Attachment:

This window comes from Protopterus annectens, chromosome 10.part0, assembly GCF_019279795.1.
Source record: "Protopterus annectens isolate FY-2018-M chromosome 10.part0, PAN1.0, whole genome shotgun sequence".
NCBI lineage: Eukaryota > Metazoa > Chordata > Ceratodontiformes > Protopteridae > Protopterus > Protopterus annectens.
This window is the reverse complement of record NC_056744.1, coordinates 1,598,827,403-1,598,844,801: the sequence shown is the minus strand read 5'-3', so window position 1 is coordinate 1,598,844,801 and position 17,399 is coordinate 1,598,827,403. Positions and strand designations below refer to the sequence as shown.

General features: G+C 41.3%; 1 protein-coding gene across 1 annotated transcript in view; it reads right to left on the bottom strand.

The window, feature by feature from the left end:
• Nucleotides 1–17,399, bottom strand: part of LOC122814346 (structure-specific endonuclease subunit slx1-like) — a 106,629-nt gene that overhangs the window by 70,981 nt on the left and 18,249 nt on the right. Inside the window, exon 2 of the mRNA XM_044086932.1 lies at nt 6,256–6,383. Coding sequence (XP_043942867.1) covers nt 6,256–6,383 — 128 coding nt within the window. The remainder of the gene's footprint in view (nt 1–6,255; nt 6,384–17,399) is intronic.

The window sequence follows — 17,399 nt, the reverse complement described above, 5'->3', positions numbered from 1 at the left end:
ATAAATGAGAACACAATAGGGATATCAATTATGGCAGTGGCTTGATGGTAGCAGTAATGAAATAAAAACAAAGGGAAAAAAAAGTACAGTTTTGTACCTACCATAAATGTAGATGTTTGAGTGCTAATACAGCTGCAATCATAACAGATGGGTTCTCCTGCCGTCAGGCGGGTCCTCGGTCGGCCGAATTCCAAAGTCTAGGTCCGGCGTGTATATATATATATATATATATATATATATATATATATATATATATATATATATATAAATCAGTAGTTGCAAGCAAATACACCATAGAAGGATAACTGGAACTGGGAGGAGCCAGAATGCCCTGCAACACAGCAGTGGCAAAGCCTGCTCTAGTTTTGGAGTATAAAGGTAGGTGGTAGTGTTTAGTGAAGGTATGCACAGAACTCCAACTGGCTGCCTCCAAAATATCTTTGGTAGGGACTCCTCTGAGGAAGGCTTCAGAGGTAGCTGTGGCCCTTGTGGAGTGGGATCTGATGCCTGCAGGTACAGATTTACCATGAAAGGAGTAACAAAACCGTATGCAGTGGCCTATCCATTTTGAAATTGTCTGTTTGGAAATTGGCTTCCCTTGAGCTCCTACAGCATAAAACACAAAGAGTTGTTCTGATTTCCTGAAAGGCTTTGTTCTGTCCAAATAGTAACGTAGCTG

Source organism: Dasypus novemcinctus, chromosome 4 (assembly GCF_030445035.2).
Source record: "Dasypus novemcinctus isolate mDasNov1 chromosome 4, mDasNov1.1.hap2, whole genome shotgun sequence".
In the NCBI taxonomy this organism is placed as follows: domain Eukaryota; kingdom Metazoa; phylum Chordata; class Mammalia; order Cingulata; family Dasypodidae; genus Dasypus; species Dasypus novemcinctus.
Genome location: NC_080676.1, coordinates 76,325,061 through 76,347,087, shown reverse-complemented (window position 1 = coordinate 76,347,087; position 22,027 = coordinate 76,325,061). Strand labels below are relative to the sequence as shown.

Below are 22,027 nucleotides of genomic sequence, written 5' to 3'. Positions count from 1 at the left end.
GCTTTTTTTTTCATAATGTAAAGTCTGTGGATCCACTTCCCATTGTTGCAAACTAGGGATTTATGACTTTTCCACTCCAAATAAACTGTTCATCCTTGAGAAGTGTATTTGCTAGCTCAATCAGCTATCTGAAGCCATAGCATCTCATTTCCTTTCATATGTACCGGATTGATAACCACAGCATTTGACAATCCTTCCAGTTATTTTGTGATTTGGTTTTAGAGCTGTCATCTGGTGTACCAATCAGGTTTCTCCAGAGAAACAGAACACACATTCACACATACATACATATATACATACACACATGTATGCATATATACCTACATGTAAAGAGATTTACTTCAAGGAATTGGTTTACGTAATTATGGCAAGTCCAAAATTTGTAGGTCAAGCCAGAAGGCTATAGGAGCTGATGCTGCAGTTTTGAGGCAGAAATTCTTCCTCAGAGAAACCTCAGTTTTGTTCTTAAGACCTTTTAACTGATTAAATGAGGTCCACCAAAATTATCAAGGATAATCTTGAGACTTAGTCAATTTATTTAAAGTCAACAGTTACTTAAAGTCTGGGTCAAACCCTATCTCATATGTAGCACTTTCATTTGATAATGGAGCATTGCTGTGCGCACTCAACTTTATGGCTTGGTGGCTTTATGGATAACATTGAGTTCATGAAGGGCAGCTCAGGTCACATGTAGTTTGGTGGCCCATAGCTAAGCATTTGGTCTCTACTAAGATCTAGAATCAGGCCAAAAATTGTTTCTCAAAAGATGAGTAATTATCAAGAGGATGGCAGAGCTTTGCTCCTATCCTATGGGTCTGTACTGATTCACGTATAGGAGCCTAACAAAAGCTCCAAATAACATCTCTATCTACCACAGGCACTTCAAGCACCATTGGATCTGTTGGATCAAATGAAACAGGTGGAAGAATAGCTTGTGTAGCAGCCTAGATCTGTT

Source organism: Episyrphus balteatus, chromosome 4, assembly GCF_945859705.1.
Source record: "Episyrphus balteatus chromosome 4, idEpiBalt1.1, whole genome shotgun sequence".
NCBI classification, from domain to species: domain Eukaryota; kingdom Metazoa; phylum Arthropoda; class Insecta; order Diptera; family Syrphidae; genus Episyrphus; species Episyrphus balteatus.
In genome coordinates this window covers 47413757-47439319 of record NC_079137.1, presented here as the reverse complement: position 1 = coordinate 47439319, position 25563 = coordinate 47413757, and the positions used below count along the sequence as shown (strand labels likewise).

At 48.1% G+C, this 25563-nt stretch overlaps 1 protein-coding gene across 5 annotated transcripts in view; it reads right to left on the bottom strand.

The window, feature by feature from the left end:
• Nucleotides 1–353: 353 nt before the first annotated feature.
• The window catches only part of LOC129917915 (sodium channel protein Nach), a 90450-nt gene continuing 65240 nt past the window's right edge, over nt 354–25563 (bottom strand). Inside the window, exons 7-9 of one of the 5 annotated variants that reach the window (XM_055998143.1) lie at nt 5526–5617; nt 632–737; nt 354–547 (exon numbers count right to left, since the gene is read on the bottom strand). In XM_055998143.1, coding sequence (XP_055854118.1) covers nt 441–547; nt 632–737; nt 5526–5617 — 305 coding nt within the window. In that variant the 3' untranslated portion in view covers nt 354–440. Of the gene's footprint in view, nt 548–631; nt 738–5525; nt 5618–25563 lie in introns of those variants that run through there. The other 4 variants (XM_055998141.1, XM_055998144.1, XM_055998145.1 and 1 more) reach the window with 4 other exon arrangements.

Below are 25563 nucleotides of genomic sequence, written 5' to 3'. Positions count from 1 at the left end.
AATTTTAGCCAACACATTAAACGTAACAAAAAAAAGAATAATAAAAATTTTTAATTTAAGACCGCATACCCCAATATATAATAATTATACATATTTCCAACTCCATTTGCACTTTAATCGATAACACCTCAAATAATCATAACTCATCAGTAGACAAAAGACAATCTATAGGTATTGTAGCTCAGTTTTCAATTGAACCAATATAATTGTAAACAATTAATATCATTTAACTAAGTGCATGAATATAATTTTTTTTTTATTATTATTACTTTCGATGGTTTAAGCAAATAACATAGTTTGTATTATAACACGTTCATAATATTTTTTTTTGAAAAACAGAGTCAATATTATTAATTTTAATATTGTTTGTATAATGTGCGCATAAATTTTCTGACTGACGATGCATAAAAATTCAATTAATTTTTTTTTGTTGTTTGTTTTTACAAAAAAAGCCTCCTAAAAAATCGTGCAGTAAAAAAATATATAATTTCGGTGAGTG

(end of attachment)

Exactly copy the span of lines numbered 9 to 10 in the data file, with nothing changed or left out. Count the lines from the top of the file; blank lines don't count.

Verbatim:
ATAAATGAGAACACAATAGGGATATCAATTATGGCAGTGGCTTGATGGTAGCAGTAATGAAATAAAAACAAAGGGAAAAAAAAGTACAGTTTTGTACCTACCATAAATGTAGATGTTTGAGTGCTAATACAGCTGCAATCATAACAGATGGGTTCTCCTGCCGTCAGGCGGGTCCTCGGTCGGCCGAATTCCAAAGTCTAGGTCCGGCGTGTATATATATATATATATATATATATATATATATATATATATATATATATATATATAAATCAGTAGTTGCAAGCAAATACACCATAGAAGGATAACTGGAACTGGGAGGAGCCAGAATGCCCTGCAACACAGCAGTGGCAAAGCCTGCTCTAGTTTTGGAGTATAAAGGTAGGTGGTAGTGTTTAGTGAAGGTATGCACAGAACTCCAACTGGCTGCCTCCAAAATATCTTTGGTAGGGACTCCTCTGAGGAAGGCTTCAGAGGTAGCTGTGGCCCTTGTGGAGTGGGATCTGATGCCTGCAGGTACAGATTTACCATGAAAGGAGTAACAAAACCGTATGCAGTGGCCTATCCATTTTGAAATTGTCTGTTTGGAAATTGGCTTCCCTTGAGCTCCTACAGCATAAAACACAAAGAGTTGTTCTGATTTCCTGAAAGGCTTTGTTCTGTCCAAATAGTAACGTAGCTG

Source organism: Dasypus novemcinctus, chromosome 4 (assembly GCF_030445035.2).